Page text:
The cruise was on a tiny little boat with only a few other people who'd braved the weather. The loch was beautiful in the fog - definitely epic enough to make it convincing that a surviving plesiosaur or two might frolic there, if only to mess with the minds of conspiracy theorists.

Mobbed by a gang of hungry ducks.

We're on a boat and it's going fast and...
I've got my nautical-themed pashmina afghan. (Only not really.)

What remains of Urquhart Castle. I feel like the Famous Five would have camped here.
But still not worth the entry fee, since it got blown up.

Smugglers and Nessie hang out here.

Water on a duck's back.

And obviously I had a long chat to Nessie about syntax, and, as expected, it really is base-generated. So, there we go. Decades of academic arguments put to rest. Thanks, Nessie!

Just waiting for that safe bus. Where I will wear my seat belt.

After being dropped back in town by a Scottish lady who nevertheless sounded like the inexplicable love-child of Julie Andrews and Stephen Fry, we took a wander around the town, up to the castle, which looked just like a castle, and across the river, where a strange man looked at us fiercely and told us to "remember about Jesus". After some consideration, we decided he must have meant that Jesus was the one making the bridge shake so violently, which really calls into question Jesus' architectural skills.

Well, that’s good to know.
REALLY TINY BUNNY! (In case you can’t tell from the picture, this is a really tiny bunny.)
We then went our separate ways, me to the bus station, and Henrik to his new hostel. I had to pick up my bag anyway, and I really didn't feel like spending the night with he-who-does-not-answer-the-phone (even though he eventually called back to say that he'd been there the whole time and I should have knocked), and I felt like I'd pretty much done Inverness anyway, so I put my Totally Spontaneous hat*** on again and asked for the cheapest ticket to Edinburgh this evening - which turned out to be more expensive than the ticket I'd non-spontaneously booked for tomorrow, but what the hell - and within half an hour I was on my way back to Edinburgh through the awe-inspiring Scottish countryside, keeping an eye out for Hogwarts all the while.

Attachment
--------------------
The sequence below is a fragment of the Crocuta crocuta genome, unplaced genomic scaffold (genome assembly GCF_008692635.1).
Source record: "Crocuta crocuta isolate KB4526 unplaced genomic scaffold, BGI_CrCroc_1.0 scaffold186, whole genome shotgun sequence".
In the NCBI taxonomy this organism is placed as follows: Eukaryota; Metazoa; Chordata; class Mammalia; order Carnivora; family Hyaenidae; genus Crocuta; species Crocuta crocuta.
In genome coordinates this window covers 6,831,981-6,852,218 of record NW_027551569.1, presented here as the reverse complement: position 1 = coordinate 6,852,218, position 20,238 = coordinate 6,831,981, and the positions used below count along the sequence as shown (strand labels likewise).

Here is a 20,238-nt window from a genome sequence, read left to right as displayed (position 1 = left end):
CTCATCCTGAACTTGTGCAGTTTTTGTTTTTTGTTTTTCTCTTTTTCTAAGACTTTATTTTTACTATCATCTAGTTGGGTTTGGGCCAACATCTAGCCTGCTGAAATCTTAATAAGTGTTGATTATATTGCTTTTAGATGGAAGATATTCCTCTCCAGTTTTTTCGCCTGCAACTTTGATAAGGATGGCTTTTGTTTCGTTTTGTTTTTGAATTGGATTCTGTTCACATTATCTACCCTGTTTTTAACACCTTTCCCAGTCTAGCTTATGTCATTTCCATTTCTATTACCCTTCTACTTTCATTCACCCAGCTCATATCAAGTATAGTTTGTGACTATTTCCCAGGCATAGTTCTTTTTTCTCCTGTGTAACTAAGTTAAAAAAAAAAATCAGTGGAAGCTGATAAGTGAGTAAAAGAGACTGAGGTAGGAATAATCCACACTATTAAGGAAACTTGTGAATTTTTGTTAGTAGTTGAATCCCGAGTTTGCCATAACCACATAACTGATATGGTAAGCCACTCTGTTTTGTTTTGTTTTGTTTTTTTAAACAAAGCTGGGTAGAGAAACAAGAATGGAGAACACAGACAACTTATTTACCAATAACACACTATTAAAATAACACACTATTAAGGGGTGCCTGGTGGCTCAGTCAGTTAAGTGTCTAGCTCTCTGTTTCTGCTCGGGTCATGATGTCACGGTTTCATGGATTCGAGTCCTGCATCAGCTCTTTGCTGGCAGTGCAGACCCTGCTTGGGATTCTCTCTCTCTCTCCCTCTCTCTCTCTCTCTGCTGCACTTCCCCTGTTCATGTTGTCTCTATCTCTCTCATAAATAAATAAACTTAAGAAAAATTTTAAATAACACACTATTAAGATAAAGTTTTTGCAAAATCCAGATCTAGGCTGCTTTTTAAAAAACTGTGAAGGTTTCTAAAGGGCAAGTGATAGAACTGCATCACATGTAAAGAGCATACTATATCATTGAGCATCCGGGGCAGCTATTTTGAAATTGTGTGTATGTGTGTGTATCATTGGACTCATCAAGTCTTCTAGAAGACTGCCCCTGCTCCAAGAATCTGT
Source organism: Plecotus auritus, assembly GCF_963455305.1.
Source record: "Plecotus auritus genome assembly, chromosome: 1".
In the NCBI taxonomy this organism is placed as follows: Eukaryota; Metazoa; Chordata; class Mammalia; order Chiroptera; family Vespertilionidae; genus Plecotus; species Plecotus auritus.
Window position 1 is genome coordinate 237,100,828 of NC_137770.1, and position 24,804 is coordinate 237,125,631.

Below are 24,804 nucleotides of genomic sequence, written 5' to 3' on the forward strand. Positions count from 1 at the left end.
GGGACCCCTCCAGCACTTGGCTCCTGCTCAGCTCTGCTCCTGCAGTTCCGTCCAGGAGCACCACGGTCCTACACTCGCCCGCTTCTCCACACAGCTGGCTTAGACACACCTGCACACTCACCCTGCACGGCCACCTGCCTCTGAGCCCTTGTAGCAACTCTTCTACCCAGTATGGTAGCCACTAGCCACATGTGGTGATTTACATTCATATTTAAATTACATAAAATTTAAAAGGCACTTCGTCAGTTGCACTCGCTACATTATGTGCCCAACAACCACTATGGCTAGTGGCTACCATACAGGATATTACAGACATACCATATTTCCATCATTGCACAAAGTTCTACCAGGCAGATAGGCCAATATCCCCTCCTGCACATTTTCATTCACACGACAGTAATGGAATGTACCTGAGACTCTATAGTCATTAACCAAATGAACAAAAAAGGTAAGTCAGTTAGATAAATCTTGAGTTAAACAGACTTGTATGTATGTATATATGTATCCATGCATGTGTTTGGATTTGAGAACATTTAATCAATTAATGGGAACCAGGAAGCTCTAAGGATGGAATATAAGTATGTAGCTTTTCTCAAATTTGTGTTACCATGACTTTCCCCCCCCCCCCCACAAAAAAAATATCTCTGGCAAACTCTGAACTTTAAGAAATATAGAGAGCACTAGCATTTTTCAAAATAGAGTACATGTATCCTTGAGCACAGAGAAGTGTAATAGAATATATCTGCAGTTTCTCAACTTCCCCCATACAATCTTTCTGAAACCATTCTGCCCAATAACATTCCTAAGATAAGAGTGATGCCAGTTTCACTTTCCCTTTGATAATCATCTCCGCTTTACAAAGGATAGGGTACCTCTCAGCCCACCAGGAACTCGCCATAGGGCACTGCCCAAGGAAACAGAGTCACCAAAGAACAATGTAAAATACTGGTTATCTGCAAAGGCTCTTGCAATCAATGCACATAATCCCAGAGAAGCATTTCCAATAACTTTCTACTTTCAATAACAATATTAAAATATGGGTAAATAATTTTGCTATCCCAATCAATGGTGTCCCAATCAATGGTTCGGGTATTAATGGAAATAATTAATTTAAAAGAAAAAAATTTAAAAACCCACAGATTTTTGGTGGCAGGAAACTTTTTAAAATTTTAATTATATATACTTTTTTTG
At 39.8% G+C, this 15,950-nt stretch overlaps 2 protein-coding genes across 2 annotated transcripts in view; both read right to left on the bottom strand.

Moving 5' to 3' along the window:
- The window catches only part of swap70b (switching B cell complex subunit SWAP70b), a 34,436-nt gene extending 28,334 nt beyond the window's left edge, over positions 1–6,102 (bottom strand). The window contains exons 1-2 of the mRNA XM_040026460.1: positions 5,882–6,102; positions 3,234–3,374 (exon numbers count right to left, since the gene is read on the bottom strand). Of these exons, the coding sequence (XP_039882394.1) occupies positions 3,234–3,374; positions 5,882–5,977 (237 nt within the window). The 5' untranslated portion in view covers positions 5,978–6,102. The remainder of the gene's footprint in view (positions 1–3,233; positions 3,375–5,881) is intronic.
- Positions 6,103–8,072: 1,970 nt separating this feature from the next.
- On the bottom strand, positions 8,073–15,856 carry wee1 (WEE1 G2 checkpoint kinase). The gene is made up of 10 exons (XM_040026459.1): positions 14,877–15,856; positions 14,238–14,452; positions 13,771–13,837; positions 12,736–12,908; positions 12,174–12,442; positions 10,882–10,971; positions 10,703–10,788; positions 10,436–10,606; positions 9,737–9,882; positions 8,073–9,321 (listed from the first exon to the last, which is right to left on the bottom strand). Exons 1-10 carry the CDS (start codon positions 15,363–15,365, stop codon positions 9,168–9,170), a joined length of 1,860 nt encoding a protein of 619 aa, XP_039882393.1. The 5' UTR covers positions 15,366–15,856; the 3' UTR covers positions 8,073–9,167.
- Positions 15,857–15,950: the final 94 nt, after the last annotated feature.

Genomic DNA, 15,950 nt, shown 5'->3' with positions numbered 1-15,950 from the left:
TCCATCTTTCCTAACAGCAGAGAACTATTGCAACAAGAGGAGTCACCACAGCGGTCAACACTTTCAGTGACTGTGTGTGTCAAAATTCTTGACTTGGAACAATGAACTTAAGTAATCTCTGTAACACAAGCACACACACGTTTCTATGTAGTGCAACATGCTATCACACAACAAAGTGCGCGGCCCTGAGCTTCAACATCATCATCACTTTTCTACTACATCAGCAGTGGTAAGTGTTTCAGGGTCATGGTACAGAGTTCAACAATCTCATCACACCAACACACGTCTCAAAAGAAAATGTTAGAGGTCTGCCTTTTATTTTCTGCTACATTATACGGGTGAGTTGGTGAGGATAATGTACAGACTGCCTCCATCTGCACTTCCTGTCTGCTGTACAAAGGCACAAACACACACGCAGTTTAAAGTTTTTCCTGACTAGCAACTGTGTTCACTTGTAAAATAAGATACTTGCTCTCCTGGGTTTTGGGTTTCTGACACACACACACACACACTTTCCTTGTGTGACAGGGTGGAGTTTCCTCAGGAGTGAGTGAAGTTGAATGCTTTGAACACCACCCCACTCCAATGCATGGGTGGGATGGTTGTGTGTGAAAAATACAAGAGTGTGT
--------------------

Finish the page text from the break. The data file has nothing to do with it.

One day, my letter will come. I've only turned 11 twice over, right?

Made it to Edinburgh after several long waits while the driver tried to figure out how to get to Edinburgh despite the gale-force winds which made the major bridges off-limits to buses. How he solved this problem, I never found out, but we did at last make it to the city, where I invited myself to the lovely Cathleen’s lovely flat to drink lovely tea with her lovely friends. All in all, a lovely evening.

Except for the part where Cath and I, with increasingly hysterical laughter, had to pump up the air mattress, which, as it turns out, is quite a suggestive task, and much, much funnier after 3am.

* Unless my parents are reading this, in which case we caught a very safe bus owned by a respectable bus company and wore our seatbelts.
**The same is true of cathedrals. And every building built in ancient China.
***If you knit me one of these, I will love you forever. I'm also looking for studying gloves, adventuring socks, and a scarf which gives +6 stamina and +7 resistance to cold.